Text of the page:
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(Royal Netherlands Navy)
1,316 Tons (standard)
1,640 Tons (fully loaded)
321' 6" x 31' 3' x 9' 9"
4 x 4.7” (4x1)
1 x 3" AA guns
4 x 40mm AA guns
4 x 12.7mm MG
6 x 21" torpedo tubes (2x3)
Aircraft Crane with
Fokker C.VII-W floatplane
RAN circa 1941-1942
Built by Yarrow Shipbuilders in Bergerhout Scheepswerf en Machinefabriek in Rotterdam, Netherlands. Laid down August 5, 1925 as a Admiralen-class destroyer. Launched December 29, 1926. Commissioned April 12, 1928 as Hr Ms Evertsen named after Dutch Admiral Johan Evertsen. Also spelled HNMS Evertsen or HNLMS Evertsen.
On September 27, 1928 departed the Netherlands with Hr Ms Van Ghent bound for the Netherlands East Indies (NEI) operating from Sumatra and Java.
On July 29, 1929 departed Surabaya with Java and submarines K II and K VII bound for Tanjung Priok on Java to wait for royal yacht Maha Chakri of the king of Siam and the destroyer Phra Ruang. Without the submarines, the warships made voyage to visit ports including Bangka, Belitung, Riau, Lingga Islands, Belawan, and Deli then on August 28, 1929 returned to Tanjung Priok. On August 31, 1929 Evertsen participated in in a fleet review at Tanjung Priok, in honor of the birthday of Queen Wilhelmina of the Netherlands.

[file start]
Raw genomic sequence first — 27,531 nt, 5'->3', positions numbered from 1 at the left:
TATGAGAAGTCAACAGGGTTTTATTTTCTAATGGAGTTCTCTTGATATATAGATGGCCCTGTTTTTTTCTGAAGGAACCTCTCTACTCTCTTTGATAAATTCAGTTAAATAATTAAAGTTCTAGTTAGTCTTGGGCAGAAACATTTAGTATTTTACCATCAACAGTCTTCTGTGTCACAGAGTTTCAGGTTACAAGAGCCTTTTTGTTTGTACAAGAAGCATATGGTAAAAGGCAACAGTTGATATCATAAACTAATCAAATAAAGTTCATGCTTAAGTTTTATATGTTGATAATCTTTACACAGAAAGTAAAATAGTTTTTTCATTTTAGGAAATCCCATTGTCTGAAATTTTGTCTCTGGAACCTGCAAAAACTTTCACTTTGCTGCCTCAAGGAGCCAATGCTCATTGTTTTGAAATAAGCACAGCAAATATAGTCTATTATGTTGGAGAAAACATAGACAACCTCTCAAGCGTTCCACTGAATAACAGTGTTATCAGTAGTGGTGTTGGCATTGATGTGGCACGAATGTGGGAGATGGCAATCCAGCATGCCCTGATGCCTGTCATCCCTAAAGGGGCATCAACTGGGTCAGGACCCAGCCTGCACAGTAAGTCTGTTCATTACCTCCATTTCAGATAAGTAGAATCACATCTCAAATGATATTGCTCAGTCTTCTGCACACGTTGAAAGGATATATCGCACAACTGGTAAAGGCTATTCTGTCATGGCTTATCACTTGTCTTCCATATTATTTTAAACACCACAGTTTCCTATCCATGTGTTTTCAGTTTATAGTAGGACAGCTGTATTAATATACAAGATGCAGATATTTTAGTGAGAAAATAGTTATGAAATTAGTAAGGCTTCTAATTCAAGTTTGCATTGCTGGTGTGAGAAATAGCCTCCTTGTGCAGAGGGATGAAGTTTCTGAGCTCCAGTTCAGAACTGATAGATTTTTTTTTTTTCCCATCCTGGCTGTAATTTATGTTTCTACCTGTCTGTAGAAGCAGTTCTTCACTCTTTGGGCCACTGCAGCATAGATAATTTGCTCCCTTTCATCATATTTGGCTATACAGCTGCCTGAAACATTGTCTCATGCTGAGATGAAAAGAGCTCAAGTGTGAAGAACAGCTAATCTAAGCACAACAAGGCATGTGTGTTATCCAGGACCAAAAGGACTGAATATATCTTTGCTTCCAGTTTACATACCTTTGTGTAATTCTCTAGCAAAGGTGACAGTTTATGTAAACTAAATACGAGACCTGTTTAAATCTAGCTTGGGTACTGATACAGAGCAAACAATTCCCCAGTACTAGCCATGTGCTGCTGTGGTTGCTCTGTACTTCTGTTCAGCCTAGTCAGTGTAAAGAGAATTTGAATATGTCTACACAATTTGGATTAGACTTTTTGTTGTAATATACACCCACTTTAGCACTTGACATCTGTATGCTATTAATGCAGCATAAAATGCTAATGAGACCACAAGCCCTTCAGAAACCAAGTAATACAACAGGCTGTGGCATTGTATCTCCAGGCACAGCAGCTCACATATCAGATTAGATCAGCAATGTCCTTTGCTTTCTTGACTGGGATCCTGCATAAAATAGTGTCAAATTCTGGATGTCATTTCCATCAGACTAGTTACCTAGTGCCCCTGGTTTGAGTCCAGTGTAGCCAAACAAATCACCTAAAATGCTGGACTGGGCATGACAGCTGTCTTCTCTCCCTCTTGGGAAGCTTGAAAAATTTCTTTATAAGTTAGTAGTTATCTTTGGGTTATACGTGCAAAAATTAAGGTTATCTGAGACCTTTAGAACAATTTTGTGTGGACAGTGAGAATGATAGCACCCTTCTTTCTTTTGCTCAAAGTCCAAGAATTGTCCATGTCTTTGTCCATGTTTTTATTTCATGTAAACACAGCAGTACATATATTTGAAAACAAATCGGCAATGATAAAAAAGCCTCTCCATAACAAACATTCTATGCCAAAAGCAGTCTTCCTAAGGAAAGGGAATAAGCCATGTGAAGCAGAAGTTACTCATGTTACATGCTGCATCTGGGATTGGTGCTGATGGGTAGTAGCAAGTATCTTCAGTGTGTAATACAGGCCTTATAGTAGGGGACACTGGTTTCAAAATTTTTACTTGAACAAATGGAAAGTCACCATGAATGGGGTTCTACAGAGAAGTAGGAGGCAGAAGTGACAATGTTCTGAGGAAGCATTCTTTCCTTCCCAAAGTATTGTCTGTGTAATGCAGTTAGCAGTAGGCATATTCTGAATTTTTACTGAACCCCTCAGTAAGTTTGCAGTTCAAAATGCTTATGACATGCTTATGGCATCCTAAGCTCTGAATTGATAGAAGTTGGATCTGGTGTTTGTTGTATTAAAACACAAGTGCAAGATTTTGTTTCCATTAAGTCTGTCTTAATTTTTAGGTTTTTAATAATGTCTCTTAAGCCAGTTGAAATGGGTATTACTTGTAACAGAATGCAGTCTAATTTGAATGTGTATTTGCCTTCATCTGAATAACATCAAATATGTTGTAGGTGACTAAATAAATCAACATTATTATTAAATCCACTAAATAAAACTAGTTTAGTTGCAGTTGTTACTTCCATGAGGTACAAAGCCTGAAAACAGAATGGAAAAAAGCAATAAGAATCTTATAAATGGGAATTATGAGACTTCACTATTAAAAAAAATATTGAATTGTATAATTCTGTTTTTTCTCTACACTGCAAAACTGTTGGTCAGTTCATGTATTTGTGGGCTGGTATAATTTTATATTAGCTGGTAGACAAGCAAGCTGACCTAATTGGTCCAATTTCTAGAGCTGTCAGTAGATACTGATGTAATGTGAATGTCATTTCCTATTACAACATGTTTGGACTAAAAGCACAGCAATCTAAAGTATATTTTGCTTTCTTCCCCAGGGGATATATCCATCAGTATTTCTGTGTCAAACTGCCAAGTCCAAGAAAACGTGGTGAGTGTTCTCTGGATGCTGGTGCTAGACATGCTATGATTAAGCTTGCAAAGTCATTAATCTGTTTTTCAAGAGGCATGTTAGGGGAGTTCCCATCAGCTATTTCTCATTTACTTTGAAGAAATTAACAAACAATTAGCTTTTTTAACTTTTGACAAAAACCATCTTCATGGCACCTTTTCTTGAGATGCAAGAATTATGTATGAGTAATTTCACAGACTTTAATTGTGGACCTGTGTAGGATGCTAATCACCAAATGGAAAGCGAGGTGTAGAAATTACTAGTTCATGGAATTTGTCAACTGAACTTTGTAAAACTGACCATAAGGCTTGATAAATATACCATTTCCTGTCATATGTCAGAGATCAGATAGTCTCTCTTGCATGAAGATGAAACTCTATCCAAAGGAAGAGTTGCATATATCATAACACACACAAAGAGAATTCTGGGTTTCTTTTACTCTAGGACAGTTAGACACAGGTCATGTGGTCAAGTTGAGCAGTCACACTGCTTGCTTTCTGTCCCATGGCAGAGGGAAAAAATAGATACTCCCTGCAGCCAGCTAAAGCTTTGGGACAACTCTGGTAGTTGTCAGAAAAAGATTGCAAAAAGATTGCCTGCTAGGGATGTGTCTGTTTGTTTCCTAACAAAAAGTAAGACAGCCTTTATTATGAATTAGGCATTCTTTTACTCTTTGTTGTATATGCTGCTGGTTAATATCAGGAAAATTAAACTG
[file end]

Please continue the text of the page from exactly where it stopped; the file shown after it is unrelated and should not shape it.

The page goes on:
On May 14, 1931 while steaming with Sumatra, De Ruyter and five submarines, Sumatra ran aground on an uncharted reef off Kebatoe Island but was later towed free by gunboat Soemba and a tugboat.
On November 13, 1936 visited Sumatra and Java, and the destroyers Evertsen, Witte de With, and Piet Hein conducted training exercises in the South China Sea then made a fleet visit to Singapore.
On February 28, 1942 Evertsen joined the Western Striking force in her sweep in the direction of Banka Strait, but had lost sight of it on the way back. She returned to Tandjong Priok on Java and waited for new orders while HMAS Perth and USS Houston departed. She was ordered by HMAS Perth to "Take station one mile ahead of me but did not have engine power and could not comply with the order. An hour later, received orders from Helfrich to escort the cruisers but both were over the horizon and departed Tandjong Priok bound for the Sunda Strait in hopes of catch up with them.
After several hours, she saw star shells and
tracers light up the sky. The captain decided not to get
involved in this battle, and to try to
pass through Sunda Strait undetected. In fact, this was the Battle
of the Sunda Strait that resulted in the damage and sinking of both HMAS Perth and USS Houston.
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